"Then why is Josh doing this instead of you?"

"Because someone has to hold your hand through this and I got elected."


"I don’t need to be hand-held."

"If you'll pardon my candor, like hell you don't. You almost stormed the 6 am briefing despite the fact that we told you to stay away from the Press Room. You yelled at Mrs. Landingham when she suggested you return to the Residence to change into something more presentable than a sweatshirt. And Charlie was hiding in my office while you were screaming at Landle's people. And how much coffee have you had since you woke up?"

The President's puckered expression said exactly what he thought about that. A knock at the bedroom door kept him from continuing the argument. Charlie stuck his head into the room, stepping in slowly afterwards. "Mr. President, Toby is waiting in the Roosevelt room for you. A Dr. Gary Wyatt is here with him."

"Good, I want to talk with this guy. Charlie, tell C.J. I caved in, I'll do the briefing at 9 instead. No, wait, don't tell her that. Tell her something else. I don't know, make something up. Make it sound presidential."

"Yes, sir."

The President turned towards Leo as he grabbed his suit jacket from the edge of the bed. "You got what you want."

Leo thought it wise not to argue.

The Press Room

7:59 am EST

C.J. scanned the Press Room from the doorway, taking stock of the reporters that had stuck through the night to hear whatever news they could provide. It wasn't as if the White House was an authority on the subject. However, with so many states, families and homes affected, it was natural that it would be on the minds of the people. The President was going to announce that the states of Tennessee, Kentucky, Missouri and Arkansas as disaster areas so that they would be eligible for relief funds as quickly as possible. The Press would be expecting the President at this briefing: she had the enjoyable job of telling them that the President would be speaking an hour from now. She would save that particular tid-bit until the end of the briefing so she could escape the moans and groans of an often-pampered press corps.

Carol finished passing out the briefing notes. Before C.J. stepped up to the podium, she grabbed Carol's elbow and asked, "Have you seen Danny?"

"Not since about 7 this morning."

C.J. nodded, not too pleased with the AWOL status of the wayward reporter. At times like these she liked to know where everyone was, especially him. She stepped up to the podium and already the flash bulbs were going wild.

"Good morning, everyone. We have an update on the evacuation of the area near Paducah, Kentucky. Let me remind you that this is a precautionary measure on the part of the National Guard, and in no way has anything to do with the nuclear refinery in the area. As we reported at the 6 am briefing, there has been no evidence of further contamination around the site. However, the site has been shut down indefinitely. Haz-mat officials have cordoned off the areas most susceptible to contamination, and clean-up efforts have been stepped up.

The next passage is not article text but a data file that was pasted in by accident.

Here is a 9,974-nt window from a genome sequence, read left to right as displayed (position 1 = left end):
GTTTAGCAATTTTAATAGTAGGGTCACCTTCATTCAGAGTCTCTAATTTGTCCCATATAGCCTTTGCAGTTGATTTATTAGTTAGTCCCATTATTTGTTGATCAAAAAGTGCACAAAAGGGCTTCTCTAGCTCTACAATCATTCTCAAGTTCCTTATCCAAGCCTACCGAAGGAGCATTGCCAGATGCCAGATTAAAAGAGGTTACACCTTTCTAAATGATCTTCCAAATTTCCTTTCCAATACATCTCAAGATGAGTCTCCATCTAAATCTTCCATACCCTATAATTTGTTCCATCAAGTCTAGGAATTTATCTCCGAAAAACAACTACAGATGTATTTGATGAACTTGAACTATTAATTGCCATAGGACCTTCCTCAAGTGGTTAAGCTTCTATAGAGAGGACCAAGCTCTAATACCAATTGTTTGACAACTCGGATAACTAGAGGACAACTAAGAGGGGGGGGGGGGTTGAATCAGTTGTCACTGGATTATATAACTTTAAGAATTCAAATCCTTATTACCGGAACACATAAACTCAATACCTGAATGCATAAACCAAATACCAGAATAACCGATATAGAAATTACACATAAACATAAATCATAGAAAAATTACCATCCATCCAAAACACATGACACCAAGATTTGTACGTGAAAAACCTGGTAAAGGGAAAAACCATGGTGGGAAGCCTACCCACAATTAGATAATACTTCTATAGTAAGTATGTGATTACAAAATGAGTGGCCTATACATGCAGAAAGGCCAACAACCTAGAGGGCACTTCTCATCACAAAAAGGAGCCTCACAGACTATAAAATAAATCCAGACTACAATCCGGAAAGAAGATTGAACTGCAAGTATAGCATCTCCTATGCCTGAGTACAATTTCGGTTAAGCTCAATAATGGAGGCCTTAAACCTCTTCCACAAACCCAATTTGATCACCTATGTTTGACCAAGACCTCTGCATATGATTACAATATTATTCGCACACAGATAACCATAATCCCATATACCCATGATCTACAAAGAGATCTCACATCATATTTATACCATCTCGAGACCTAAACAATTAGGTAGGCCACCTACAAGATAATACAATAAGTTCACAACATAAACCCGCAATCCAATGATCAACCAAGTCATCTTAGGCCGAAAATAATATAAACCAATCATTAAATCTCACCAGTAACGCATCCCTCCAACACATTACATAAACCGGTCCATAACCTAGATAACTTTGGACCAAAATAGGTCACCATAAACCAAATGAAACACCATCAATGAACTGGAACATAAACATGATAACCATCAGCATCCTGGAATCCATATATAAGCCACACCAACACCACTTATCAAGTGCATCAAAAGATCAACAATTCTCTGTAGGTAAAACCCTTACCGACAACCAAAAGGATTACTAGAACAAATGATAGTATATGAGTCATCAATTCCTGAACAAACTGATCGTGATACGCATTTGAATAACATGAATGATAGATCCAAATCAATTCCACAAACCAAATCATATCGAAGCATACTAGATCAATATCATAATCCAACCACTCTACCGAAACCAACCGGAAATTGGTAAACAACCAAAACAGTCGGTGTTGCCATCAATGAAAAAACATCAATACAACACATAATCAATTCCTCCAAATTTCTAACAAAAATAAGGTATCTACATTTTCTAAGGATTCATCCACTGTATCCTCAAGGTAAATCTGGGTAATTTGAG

"Structural damage to homes and businesses along the Tennessee and parts of the Ohio river have precluded the immediate and indefinite evacuation of the area. The American Red Cross, in conjunction with a number of college campuses throughout Tennessee, Kentucky, Arkansas, Missouri, Mississippi and Illinois, have set up temporary housing for displaced families. A 1-800 number is being set up for people looking for family members that may have been affected by the earthquake. Buses from local and national carriers are helping with the relief effort…"


The Roosevelt Room

8:04 am EST

Leo leaned against the doorframe and watched as the chaos slowly ground to halt. After the initial wake up call that morning and the President's insistence that he see everything that was going on, seven television sets had been brought into the Roosevelt Room. Someone had managed to find a portable shelving unit in some recessive broom closet. Power strips and extension cords criss-crossed every conceivable inch of floor space. Anyone not physically chained to a desk had been assigned a television to watch. Any change in the situation in Kentucky and Missouri was to be filtered through Margaret and Mrs. Landingham.

Three staffers -- Winkin, Blinkin and Nod, as he referred to them, since he had no idea what their real names were, -- jumped to their feet the minute the President stepped in to the room. Toby, who had commandeered a set of chairs on the far side of the room, nudged the man sitting next to him. Both rose, and Toby started the introductions.

"Mr. President, may I introduce Dr. Gary Wyatt, professor of Geology and Geophysics at George Washington University."

Gary Wyatt seemed like an upstanding individual to Leo. He was dressed casually in a tweed sport coat and khakis; granted, University was not nearly as strict now in the dress code as when he was in school. There would not have been time to stop and change, since Toby intimated that he would speak to his brother in law right after his morning class. Leo had watched many people greet the President. It was in those few seconds of the initial contact that Leo judged how the meeting would go. Hesitancy on the part of the visitor usually did not bode well. Depending on the situation, the President would either completely ignore everything that was said to him and have to ask for a recap later, or the meeting would be cut short for some off-the-wall reason.